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Are Altra Industrial Motion Corp.'s (NASDAQ:AIMC) Interest Costs Too High?

Simply Wall St

Altra Industrial Motion Corp. (NASDAQ:AIMC) is a small-cap stock with a market capitalization of US$2.2b. While investors primarily focus on the growth potential and competitive landscape of the small-cap companies, they end up ignoring a key aspect, which could be the biggest threat to its existence: its financial health. Why is it important? Assessing first and foremost the financial health is vital, as mismanagement of capital can lead to bankruptcies, which occur at a higher rate for small-caps. We'll look at some basic checks that can form a snapshot the company’s financial strength. Nevertheless, potential investors would need to take a closer look, and I recommend you dig deeper yourself into AIMC here.

AIMC’s Debt (And Cash Flows)

Over the past year, AIMC has ramped up its debt from US$296m to US$1.7b , which accounts for long term debt. With this increase in debt, the current cash and short-term investment levels stands at US$169m , ready to be used for running the business. Moreover, AIMC has produced cash from operations of US$116m in the last twelve months, resulting in an operating cash to total debt ratio of 6.7%, meaning that AIMC’s operating cash is less than its debt.

Does AIMC’s liquid assets cover its short-term commitments?

Looking at AIMC’s US$337m in current liabilities, it appears that the company has been able to meet these commitments with a current assets level of US$704m, leading to a 2.09x current account ratio. The current ratio is the number you get when you divide current assets by current liabilities. For Machinery companies, this ratio is within a sensible range as there's enough of a cash buffer without holding too much capital in low return investments.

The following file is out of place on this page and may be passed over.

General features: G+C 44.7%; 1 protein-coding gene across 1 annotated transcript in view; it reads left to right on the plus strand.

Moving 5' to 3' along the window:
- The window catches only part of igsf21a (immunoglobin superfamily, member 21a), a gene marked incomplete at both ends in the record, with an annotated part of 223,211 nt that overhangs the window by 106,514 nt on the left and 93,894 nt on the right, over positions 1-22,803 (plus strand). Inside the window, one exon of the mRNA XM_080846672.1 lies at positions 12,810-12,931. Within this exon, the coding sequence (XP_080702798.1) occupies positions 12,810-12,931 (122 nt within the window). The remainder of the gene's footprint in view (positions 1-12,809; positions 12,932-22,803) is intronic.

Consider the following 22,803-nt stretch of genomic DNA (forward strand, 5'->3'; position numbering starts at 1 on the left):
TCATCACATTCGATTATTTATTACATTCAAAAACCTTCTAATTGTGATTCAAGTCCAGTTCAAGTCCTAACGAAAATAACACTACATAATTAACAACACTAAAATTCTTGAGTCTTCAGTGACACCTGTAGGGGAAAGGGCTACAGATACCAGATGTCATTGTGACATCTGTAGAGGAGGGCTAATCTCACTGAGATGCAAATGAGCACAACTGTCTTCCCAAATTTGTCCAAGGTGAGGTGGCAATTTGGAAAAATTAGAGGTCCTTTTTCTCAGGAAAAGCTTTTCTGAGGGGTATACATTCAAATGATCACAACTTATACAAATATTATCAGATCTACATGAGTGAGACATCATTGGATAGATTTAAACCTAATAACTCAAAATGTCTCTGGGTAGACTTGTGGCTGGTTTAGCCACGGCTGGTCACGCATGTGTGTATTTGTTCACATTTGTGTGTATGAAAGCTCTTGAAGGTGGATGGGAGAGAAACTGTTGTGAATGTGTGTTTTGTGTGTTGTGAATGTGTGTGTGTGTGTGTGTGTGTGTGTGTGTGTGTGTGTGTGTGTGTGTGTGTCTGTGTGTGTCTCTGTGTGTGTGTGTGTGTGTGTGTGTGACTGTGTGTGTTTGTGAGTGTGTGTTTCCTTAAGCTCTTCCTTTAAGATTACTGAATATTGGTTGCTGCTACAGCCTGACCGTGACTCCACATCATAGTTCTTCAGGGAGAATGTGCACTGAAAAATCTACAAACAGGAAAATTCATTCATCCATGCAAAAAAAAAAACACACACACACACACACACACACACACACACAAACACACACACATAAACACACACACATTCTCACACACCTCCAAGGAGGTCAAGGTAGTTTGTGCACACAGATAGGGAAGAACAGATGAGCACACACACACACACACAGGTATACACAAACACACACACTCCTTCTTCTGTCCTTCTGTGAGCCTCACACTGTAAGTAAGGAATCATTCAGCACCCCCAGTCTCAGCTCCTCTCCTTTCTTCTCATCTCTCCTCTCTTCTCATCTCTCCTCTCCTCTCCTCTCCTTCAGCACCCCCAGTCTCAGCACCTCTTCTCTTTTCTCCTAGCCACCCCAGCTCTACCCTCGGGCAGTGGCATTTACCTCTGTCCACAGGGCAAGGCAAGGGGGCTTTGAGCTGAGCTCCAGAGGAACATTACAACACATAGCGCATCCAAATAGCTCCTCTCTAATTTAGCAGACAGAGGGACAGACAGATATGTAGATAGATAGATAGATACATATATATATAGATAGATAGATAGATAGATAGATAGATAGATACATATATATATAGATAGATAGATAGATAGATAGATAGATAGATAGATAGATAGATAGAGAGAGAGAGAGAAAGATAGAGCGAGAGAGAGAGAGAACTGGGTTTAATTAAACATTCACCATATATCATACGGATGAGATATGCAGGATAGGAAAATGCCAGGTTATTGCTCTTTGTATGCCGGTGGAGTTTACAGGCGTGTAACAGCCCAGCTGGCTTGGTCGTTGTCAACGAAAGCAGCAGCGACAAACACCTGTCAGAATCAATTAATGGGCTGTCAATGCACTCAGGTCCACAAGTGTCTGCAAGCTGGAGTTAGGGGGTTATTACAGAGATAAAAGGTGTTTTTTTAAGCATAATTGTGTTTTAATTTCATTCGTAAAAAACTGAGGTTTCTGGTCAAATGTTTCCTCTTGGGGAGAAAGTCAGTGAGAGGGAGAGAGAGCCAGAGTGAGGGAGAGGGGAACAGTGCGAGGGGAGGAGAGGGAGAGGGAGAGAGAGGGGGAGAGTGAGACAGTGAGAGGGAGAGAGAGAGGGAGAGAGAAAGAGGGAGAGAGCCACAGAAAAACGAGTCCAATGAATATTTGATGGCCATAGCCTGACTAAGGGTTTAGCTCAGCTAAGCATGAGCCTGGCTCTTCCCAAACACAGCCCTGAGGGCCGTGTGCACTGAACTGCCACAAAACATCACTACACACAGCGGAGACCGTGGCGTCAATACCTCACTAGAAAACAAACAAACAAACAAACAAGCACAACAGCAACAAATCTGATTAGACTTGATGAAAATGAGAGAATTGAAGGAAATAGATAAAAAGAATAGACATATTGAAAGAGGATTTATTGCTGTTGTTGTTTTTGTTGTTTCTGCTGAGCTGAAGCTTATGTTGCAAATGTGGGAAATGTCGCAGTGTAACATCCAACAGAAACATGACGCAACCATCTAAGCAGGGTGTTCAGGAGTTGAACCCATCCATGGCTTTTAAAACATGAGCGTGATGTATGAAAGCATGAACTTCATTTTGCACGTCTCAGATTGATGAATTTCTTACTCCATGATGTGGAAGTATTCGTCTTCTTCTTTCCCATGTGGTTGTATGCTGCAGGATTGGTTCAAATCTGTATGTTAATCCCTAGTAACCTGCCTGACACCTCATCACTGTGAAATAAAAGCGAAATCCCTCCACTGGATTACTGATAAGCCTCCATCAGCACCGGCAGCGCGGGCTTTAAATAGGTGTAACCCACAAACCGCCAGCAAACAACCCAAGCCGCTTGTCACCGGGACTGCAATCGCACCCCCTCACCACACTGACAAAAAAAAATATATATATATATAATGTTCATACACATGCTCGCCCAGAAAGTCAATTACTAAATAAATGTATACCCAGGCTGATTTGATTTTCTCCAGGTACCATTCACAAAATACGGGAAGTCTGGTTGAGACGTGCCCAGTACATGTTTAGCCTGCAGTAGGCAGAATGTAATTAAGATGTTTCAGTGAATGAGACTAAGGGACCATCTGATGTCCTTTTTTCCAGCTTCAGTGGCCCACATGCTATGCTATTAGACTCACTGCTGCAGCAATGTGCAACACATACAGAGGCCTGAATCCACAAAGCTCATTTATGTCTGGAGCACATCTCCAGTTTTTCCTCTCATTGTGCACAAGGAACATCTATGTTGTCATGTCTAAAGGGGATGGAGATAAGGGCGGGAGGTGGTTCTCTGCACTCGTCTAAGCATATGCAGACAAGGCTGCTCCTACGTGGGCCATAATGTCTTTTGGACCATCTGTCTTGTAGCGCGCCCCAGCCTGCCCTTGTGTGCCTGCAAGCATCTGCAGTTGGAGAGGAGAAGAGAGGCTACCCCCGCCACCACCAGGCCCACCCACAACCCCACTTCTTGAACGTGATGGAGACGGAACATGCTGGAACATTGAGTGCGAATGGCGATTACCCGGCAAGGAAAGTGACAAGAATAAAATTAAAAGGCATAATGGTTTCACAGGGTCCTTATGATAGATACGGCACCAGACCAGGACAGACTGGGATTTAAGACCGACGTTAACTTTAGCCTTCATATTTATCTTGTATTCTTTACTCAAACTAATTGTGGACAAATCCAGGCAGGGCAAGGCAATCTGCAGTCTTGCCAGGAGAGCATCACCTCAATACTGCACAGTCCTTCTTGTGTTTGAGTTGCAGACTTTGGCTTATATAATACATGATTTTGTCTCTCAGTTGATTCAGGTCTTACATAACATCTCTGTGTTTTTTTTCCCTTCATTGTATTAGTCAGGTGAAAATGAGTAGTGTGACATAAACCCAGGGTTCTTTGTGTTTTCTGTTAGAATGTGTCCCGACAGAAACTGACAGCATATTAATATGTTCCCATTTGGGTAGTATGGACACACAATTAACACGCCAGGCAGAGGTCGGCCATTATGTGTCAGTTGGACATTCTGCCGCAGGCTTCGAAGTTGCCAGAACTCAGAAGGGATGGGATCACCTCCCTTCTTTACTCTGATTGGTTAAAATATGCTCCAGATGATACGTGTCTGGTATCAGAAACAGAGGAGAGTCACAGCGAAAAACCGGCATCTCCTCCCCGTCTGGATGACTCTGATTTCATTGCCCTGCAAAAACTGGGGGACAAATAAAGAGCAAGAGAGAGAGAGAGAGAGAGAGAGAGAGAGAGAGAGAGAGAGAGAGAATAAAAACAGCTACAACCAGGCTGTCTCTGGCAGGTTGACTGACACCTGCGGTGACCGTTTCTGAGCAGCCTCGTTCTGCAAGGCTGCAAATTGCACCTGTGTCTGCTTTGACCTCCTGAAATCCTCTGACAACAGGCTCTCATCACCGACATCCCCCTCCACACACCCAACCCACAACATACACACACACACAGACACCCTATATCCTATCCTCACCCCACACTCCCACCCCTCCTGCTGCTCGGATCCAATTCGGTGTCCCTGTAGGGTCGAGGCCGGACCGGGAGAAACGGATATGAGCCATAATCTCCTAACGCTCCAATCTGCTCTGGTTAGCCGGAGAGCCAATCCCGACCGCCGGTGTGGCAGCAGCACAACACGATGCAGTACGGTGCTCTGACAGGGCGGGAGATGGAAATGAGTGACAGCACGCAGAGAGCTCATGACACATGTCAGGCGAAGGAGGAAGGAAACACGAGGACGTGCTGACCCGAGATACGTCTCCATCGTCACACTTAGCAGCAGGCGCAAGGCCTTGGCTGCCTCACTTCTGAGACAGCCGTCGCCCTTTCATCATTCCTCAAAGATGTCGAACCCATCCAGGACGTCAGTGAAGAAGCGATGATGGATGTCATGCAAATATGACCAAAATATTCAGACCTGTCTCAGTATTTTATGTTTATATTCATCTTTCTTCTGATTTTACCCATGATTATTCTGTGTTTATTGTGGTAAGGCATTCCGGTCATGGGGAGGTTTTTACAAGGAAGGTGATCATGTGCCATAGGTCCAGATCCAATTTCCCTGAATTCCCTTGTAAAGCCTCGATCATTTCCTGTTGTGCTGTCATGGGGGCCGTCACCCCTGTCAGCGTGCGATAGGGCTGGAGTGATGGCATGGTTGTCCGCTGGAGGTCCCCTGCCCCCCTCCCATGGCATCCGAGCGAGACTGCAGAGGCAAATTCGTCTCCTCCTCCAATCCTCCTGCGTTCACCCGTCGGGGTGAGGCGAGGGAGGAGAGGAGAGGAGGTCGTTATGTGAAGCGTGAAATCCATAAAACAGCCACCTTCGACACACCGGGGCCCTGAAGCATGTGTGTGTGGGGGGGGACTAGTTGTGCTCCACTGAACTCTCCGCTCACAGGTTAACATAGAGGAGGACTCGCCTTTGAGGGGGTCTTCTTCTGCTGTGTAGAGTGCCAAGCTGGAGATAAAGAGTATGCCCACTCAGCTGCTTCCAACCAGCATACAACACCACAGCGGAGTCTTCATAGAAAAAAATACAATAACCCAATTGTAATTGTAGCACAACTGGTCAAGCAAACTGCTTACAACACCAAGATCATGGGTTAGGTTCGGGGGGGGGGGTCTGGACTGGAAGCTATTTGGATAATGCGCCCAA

NasdaqGS:AIMC Historical Debt, April 22nd 2019

Can AIMC service its debt comfortably?

AIMC is a relatively highly levered company with a debt-to-equity of 93%. This is somewhat unusual for small-caps companies, since lenders are often hesitant to provide attractive interest rates to less-established businesses. We can check to see whether AIMC is able to meet its debt obligations by looking at the net interest coverage ratio. A company generating earnings before interest and tax (EBIT) at least three times its net interest payments is considered financially sound. In AIMC's, case, the ratio of 4.94x suggests that interest is appropriately covered, which means that debtors may be willing to loan the company more money, giving AIMC ample headroom to grow its debt facilities.

Next Steps:

Although AIMC’s debt level is towards the higher end of the spectrum, its cash flow coverage seems adequate to meet obligations which means its debt is being efficiently utilised. Since there is also no concerns around AIMC's liquidity needs, this may be its optimal capital structure for the time being. This is only a rough assessment of financial health, and I'm sure AIMC has company-specific issues impacting its capital structure decisions. You should continue to research Altra Industrial Motion to get a more holistic view of the small-cap by looking at:

  1. Future Outlook: What are well-informed industry analysts predicting for AIMC’s future growth? Take a look at our free research report of analyst consensus for AIMC’s outlook.
  2. Valuation: What is AIMC worth today? Is the stock undervalued, even when its growth outlook is factored into its intrinsic value? The intrinsic value infographic in our free research report helps visualize whether AIMC is currently mispriced by the market.
  3. Other High-Performing Stocks: Are there other stocks that provide better prospects with proven track records? Explore our free list of these great stocks here.

We aim to bring you long-term focused research analysis driven by fundamental data. Note that our analysis may not factor in the latest price-sensitive company announcements or qualitative material.

If you spot an error that warrants correction, please contact the editor at editorial-team@simplywallst.com. This article by Simply Wall St is general in nature. It does not constitute a recommendation to buy or sell any stock, and does not take account of your objectives, or your financial situation. Simply Wall St has no position in the stocks mentioned. Thank you for reading.